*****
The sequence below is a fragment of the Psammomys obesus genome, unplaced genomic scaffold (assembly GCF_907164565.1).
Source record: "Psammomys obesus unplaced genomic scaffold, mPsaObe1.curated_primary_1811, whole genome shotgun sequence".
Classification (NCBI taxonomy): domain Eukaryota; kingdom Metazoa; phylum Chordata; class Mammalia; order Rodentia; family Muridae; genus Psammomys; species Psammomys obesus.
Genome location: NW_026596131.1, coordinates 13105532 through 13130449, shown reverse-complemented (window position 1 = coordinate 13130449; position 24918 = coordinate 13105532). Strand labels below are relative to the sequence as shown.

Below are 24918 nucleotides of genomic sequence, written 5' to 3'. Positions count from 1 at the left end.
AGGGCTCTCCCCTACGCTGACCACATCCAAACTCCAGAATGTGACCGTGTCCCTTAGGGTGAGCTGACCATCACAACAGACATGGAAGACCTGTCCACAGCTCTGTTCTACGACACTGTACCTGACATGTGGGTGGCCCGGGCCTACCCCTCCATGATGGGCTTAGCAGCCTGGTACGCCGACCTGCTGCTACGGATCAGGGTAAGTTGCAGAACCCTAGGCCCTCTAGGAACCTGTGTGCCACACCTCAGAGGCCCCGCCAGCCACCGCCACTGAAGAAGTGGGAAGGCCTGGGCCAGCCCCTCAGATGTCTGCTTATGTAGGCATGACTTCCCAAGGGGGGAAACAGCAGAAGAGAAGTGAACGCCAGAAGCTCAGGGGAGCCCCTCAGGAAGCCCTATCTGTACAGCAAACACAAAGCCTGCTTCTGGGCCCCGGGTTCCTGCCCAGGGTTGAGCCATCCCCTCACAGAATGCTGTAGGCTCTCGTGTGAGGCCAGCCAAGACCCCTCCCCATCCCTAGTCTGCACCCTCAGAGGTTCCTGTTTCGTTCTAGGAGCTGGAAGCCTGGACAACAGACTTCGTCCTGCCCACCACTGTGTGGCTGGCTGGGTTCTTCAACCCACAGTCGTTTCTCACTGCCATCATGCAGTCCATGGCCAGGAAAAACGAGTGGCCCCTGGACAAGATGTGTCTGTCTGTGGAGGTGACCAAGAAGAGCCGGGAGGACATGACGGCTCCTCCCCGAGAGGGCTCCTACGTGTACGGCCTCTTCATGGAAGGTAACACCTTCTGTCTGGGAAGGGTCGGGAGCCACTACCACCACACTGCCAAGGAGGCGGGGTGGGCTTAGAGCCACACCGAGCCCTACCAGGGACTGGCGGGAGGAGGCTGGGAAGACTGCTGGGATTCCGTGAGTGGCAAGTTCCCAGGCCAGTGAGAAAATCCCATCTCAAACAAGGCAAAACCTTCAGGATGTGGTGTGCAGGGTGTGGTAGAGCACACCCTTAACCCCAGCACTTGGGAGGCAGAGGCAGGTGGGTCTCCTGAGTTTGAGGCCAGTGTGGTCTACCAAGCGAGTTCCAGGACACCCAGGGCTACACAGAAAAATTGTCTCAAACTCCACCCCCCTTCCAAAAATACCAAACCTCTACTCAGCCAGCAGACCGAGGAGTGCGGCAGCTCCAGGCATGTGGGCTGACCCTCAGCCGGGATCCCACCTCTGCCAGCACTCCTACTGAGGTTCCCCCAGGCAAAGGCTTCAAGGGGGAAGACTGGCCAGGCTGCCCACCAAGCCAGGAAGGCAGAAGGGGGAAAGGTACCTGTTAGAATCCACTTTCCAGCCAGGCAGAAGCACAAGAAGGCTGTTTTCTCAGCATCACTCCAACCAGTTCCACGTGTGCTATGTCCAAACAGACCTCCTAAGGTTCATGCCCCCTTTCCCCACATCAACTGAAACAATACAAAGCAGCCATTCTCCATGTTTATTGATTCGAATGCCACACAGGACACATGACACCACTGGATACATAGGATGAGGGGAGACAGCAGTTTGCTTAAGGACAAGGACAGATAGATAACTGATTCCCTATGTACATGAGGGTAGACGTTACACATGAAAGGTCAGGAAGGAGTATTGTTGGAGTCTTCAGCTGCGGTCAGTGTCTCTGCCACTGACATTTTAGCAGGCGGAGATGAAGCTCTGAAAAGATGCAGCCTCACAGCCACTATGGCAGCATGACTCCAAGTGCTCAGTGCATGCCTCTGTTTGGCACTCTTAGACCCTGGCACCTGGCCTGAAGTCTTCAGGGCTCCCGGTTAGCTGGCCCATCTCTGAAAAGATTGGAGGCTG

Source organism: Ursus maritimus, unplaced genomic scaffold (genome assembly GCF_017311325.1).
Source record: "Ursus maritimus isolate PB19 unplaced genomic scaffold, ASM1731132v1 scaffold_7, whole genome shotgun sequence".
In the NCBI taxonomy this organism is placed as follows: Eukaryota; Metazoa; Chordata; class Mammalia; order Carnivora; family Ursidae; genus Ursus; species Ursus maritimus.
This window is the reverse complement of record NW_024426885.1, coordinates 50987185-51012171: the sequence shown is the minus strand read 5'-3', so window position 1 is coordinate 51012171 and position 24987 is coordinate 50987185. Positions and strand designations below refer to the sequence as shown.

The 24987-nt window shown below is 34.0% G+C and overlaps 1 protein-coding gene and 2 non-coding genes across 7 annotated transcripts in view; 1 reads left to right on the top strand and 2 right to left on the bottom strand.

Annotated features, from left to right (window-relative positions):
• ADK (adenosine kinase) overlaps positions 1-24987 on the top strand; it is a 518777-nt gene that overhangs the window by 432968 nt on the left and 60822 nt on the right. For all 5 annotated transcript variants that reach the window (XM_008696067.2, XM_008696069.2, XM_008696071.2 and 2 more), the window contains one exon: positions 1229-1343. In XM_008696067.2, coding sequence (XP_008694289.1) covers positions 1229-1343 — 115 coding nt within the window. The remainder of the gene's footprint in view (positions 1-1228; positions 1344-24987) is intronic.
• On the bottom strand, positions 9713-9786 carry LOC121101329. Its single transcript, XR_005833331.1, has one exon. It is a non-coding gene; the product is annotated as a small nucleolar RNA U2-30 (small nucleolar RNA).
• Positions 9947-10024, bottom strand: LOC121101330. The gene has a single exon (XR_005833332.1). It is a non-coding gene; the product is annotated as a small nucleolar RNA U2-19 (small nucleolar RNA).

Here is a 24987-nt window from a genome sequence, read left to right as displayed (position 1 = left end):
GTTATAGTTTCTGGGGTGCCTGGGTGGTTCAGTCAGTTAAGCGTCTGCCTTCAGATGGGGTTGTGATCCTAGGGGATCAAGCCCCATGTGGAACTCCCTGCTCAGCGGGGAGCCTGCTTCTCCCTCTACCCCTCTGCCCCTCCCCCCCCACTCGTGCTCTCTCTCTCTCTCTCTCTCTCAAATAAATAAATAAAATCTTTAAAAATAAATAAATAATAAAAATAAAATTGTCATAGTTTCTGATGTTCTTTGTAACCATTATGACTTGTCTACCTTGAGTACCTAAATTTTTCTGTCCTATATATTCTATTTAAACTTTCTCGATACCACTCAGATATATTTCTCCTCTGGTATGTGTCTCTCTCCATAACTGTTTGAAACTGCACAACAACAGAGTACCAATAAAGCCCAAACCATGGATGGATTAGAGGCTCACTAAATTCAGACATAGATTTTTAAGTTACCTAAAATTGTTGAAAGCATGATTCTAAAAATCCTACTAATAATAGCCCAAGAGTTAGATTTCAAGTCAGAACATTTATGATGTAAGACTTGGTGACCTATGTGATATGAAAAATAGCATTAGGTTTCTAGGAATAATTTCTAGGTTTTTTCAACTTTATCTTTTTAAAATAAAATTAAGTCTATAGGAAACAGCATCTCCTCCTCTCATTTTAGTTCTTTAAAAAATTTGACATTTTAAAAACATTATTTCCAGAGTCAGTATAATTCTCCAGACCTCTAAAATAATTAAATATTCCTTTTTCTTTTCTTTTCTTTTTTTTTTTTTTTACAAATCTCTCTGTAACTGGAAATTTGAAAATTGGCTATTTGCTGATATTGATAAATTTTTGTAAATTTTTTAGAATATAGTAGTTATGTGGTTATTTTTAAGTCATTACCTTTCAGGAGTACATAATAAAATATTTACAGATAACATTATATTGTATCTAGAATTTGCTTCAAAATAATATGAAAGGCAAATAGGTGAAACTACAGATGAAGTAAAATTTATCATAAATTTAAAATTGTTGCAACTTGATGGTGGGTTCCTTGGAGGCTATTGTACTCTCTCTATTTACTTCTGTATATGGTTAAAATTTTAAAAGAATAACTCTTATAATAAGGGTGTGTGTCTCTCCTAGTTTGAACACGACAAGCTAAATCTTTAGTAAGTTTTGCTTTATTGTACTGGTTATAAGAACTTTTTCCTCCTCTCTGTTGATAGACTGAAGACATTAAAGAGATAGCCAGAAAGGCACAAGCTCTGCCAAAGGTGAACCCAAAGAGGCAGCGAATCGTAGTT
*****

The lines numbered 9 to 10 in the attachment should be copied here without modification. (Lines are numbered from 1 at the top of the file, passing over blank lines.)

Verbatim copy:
In the NCBI taxonomy this organism is placed as follows: Eukaryota; Metazoa; Chordata; class Mammalia; order Carnivora; family Ursidae; genus Ursus; species Ursus maritimus.
This window is the reverse complement of record NW_024426885.1, coordinates 50987185-51012171: the sequence shown is the minus strand read 5'-3', so window position 1 is coordinate 51012171 and position 24987 is coordinate 50987185. Positions and strand designations below refer to the sequence as shown.